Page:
Socio-economical ImpactsVisible: displacement, Increase in violence and crime, Lack of work security, labour absenteeism, firings, unemployment, Loss of livelihood, Specific impacts on women, Violations of human rights, Land dispossession
Outcome
Project StatusUnknown
Conflict outcome / response:Compensation
Environmental improvements, rehabilitation/restoration of area
Court decision (undecided)
Migration/displacement
Under negotiation
Development of alternatives:The local group Dacop Nagorik Parishad, in collaboration with a national level NGO called Bangladesh Environmental Lawyers Association (BELA), approached the High Court through a Writ Petition (No. 8483 OF 2009) for legal remedy. On 17-09-2009, the High Court issued a show cause notice upon the government asking it to explain as to why they shall not be directed to (i) reconstruct/repair the damaged embankments within February, 2010, (ii) protect and maintain all water structures from contrary use, and (iii) construct more cyclone shelters in the coastal districts to protect the legal and fundamental rights of the disaster affected people.
Do you consider this an environmental justice success? Was environmental justice served?:Not Sure
Briefly explain:Some embankments are yet to be constructed. The construction work being done with support from the World Bank is progressing slow . As a result, thousand of people are still living in shafts constructed over flood embankments, while male members of the affected families are migrating elsewhere for work. Areas face severe shortage of potable water. People's livelihoods are at stake.
Sources and Materials
Related laws and legislations - Juridical texts related to the conflict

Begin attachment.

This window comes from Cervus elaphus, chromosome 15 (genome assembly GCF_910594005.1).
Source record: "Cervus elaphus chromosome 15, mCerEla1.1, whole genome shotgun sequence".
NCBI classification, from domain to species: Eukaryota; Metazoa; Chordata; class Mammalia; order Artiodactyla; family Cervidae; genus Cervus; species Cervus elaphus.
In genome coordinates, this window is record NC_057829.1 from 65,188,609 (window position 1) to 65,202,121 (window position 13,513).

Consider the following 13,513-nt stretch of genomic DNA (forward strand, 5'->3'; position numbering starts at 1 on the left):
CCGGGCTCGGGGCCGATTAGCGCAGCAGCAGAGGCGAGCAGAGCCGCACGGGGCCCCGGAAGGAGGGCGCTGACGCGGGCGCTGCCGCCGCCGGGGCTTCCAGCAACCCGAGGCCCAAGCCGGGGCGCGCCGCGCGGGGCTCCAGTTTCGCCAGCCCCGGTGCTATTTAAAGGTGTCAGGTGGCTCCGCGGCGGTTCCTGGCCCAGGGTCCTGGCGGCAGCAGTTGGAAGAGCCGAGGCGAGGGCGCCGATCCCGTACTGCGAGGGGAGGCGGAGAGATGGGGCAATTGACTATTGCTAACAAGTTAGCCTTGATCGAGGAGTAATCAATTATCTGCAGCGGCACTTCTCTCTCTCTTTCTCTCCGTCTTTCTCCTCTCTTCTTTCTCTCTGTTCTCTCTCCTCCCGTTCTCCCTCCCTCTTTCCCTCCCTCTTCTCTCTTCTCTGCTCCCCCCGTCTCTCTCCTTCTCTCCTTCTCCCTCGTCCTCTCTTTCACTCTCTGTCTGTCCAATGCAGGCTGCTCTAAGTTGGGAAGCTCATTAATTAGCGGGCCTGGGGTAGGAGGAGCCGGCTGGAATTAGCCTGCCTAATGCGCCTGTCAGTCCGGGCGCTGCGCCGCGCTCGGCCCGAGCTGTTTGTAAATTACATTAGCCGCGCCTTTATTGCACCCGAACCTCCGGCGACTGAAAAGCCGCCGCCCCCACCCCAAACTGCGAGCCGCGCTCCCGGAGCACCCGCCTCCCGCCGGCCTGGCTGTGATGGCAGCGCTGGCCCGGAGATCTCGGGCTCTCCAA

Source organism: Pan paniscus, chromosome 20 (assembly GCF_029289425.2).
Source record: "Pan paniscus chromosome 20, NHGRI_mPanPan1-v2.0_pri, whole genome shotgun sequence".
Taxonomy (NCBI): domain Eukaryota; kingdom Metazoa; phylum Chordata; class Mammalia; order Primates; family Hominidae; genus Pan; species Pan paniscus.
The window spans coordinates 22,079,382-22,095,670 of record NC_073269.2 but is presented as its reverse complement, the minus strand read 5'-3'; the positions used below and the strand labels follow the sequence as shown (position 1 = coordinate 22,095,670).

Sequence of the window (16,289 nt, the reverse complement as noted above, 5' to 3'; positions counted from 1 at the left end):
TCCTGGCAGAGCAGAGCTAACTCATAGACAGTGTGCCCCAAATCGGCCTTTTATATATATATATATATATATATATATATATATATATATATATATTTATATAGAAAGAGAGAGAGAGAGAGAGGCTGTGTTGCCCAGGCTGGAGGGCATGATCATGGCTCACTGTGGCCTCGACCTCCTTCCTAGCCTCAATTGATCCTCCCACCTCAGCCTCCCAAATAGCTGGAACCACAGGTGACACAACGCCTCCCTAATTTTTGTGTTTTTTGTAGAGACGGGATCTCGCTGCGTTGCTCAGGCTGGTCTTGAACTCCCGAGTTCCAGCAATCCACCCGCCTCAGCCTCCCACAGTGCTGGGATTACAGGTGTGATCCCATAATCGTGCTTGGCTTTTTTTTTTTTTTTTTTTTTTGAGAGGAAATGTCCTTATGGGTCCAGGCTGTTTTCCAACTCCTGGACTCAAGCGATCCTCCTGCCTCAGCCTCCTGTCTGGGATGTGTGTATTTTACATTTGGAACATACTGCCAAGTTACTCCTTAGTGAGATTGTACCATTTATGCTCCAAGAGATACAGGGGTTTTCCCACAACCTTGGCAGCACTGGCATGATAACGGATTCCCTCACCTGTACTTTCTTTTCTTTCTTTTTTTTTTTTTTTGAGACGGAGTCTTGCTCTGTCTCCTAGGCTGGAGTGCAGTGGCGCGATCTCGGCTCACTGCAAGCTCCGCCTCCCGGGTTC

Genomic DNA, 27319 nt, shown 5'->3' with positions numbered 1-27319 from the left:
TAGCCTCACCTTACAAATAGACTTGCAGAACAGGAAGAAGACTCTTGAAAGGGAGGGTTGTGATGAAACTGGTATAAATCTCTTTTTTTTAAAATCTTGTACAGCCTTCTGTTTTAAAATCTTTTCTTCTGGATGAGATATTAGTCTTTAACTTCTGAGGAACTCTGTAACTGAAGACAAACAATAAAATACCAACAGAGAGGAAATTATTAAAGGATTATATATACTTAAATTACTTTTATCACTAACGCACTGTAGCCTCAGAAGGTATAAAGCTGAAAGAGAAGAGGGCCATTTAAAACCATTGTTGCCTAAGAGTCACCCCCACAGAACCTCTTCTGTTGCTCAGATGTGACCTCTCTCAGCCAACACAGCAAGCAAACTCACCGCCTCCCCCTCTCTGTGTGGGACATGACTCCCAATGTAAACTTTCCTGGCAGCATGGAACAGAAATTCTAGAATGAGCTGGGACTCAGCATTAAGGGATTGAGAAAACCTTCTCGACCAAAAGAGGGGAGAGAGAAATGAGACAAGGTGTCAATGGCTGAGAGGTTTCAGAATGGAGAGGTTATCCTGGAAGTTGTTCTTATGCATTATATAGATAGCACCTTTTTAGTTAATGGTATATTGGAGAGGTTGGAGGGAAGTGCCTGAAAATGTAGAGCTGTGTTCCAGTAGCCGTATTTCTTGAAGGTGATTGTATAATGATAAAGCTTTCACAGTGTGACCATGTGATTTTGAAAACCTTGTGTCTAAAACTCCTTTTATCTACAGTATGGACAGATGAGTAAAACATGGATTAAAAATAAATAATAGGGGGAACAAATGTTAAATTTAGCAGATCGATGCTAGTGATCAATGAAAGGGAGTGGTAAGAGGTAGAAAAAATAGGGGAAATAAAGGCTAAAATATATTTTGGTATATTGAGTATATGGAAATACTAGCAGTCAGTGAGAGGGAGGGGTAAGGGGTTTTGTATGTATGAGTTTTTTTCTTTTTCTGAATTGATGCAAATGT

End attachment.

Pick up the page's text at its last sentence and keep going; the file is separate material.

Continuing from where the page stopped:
Constitution of the People’s Republic of Bangladesh; Agriculture and Sanitary Improvement Act, 1920; Embankment and Drainage Act, 1952; Bangladesh Water Development Boards Act, 2000; Water Resource Planning Act, 1992; Local Government (Union Parishads) Ordinance, 1983; Upazilla Parishad Act, 1998; Standing Orders on Disaster Management, 1997; Climate Strategy and Action Plan (2009)
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Other documents

Picture of Aila
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Picture of Aila
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Picture of Aila
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Picture of Aila
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Picture of Aila
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Aila-Judgement WP 8483 of 2009
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Newspaper Report
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Picture of Aila
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Picture of Aila
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Picture of Aila
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Picture of Aila
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Picture of Aila
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affected area Source: https://en.wikipedia.org/wiki/Cyclone_Aila#/media/File:Cyclone_aila_affected_area_-_11.jpg
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Cyclonic Storm Aila at peak intensity before landfall Source: https://en.wikipedia.org/wiki/Cyclone_Aila#/media/File:SCS_Aila_at_peak_intensity.jpg
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Meta information
Contributor:Syeda Rizwana Hasan, Bangladesh Environmental Lawyers Association (BELA), [email protected]
Last update18/12/2018